The human brain is arguably the most complex organ. Throughout life, it is shaped ever so slightly by each and every experience we endure. The resulting nuances are what make us unique individuals. Unfortunately, the more intricate the system, the harder it is to fix when damaged. Death of any brain tissue will almost certainly result in some sort of physical or cognitive impairment, and, in severe cases, epilepsy, coma, or death. This is because the lost brain tissue can neither grow back like skin nor be replaced like a kidney.
Or can it?
Sometimes it’s hard to understand why scientists do what they do. Why spend a career studying cells, fungus, or flies? Other than being nerdy and wanting to learn about our world, what’s the point?Continue reading
When babies are born, they cannot see very well, but their vision vastly improves as they continue to develop. Sometimes, the eyes don’t communicate well with the brain, and vision disorders like amblyopia result. What are the neural mechanisms that allow normal visual development? What happens when things go amiss? And how can these disorders be prevented and treated? These are the questions that get Professor Lynne Kiorpes up in the morning! Listen to her passion as she explains her research and life as a neuroscientist:Continue reading
What brain regions are employed when we interact with other people? Cognitive neuroscientist Sarah-Jayne Blakemore explains the “social brain” in her TED talk and sheds light on the complex networks that enable us to evaluate the mental states of other people. Her research focuses on the development of the social brain during adolescence. Watch Dr. Blakemore’s TED talk for more information on how the brain matures during the transition from adolescence to adulthood.Continue reading
“I would there were no age between sixteen and three-and-twenty, or that youth would sleep out the rest; for there is nothing in the between but getting wenches with child, wronging the ancientry, stealing, fighting…”
The old shepherd’s thoughts from Shakespeare’s A Winter’s Tale resonate centuries later when we consider examples of stereotypical teenage behavior – emotional outbursts, angst, and recklessness just to name a few. But if we dismiss teenagers as lacking emotional discipline, we fail to understand the complex neural underpinnings that drive much of this behavior and allow a concerned adult to guide teens through this critical stage of brain development.Continue reading
Stem cells have two characteristic and essential properties:
- Self-renewal. They can divide to give rise to another stem cell.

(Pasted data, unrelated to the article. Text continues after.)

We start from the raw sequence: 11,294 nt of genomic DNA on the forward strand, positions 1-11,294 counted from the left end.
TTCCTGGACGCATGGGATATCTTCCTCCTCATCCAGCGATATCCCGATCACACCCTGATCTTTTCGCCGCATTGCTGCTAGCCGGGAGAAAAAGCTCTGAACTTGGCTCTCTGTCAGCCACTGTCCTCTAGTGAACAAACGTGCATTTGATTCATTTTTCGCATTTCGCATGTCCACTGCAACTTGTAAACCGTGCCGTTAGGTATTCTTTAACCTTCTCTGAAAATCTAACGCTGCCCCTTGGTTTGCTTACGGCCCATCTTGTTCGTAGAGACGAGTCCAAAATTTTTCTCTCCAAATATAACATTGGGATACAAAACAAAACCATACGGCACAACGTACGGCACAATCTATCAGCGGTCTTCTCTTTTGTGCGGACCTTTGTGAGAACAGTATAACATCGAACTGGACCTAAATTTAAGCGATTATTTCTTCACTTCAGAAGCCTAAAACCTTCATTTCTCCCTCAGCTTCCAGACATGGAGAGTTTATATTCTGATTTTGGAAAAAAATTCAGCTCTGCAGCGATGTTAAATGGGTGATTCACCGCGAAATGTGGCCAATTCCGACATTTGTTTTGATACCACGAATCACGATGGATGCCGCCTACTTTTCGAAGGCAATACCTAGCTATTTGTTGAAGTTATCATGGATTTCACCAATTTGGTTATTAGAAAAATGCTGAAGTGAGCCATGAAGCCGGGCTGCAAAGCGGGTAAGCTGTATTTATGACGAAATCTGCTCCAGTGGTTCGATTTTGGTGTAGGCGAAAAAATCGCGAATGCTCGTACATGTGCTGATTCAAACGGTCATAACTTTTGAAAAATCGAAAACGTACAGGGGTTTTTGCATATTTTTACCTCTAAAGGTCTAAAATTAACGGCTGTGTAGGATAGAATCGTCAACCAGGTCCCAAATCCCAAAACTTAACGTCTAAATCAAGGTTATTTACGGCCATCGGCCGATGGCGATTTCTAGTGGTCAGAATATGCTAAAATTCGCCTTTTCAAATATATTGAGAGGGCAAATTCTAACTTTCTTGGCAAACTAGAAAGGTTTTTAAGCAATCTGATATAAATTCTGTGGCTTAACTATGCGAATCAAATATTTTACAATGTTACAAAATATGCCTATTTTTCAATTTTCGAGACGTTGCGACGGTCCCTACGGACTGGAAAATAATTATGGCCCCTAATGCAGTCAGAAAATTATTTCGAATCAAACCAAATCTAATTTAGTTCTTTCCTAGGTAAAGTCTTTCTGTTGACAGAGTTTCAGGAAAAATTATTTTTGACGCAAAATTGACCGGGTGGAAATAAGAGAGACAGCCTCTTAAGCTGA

- Potency. They are capable of differentiating into specialized cells.
It is easy to assume that if a car has a gas pedal, it needs to have brakes, and similarly, if our brain has excitatory neurons, it needs inhibition too. For a long time, the field of neuroscience had thought of inhibitory interneurons as the “brakes” of the brain, providing suppression to neuronal activity. However, in my conversation with Dr. Gordon J. Fishell, I learned that interneurons are far more fascinating cell types than merely being inhibitory! Their multifarious morphology can be attributed to a palette of functions in brain developmental and regulation.Continue reading
In my last post, “Vocal Practice is for the Birds” examined one similarity between human and songbird procedural learning: the necessity for practice before performance. Zebra finches sing a series of introductory notes to prepare before beginning their mating song, much like we warm up before playing an instrument or before an athletic competition. This is but one of the many similarities found between human and songbird behaviors. In fact, scientists have been using songbirds to study many common behaviors, like spatial memory and social interactions in addition to procedural learning. Songbirds are the ideal model system for studying the neurogenetic basis of vocal learning due to the similarity of the neural structures underlying this relatively rare behavior.Continue reading
The human brain continues to develop and form new connections from birth until as late as the mid-20s. During this time, billions of connections are made and broken as the brain develops the architecture required for learning, memory, language, emotion and many other brain functions. Disruptions in how the brain forms connections during infancy and early childhood can severely impair growth and negatively affect brain functions. Continue reading
Genetics, although ostensibly complicated, is all around us. In our immediate social circle, we often come across genetics at display. Some examples are obvious: The kids wear glasses because both parents wear them. But others are not as straightforward: How is the daughter so tall when both parents are short? These inexplicable traits are often the result of de novo mutations, which are mutations that occur in a child whose parents do not possess that trait.Continue reading
While I was growing up, I remember my parents and teachers saying, “Your brain is like a sponge.” Of course, I didn’t understand what they meant, but as cliché as this statement is, it actually reveals a lot about children’s amazing abilities to absorb and remember impressive amounts of information. From new words and concepts, to detailed locations and even foul phrases, I learned to communicate using the complex rules of two languages during my childhood. I looked at the world with wonder, while adapting and making sense of it by remembering its complexities. But as I got older, I grew out of this ultra-powerful learning and memory, as most children do. What changes in our brains as we get older, and how do those changes affect our ability to learn?Continue reading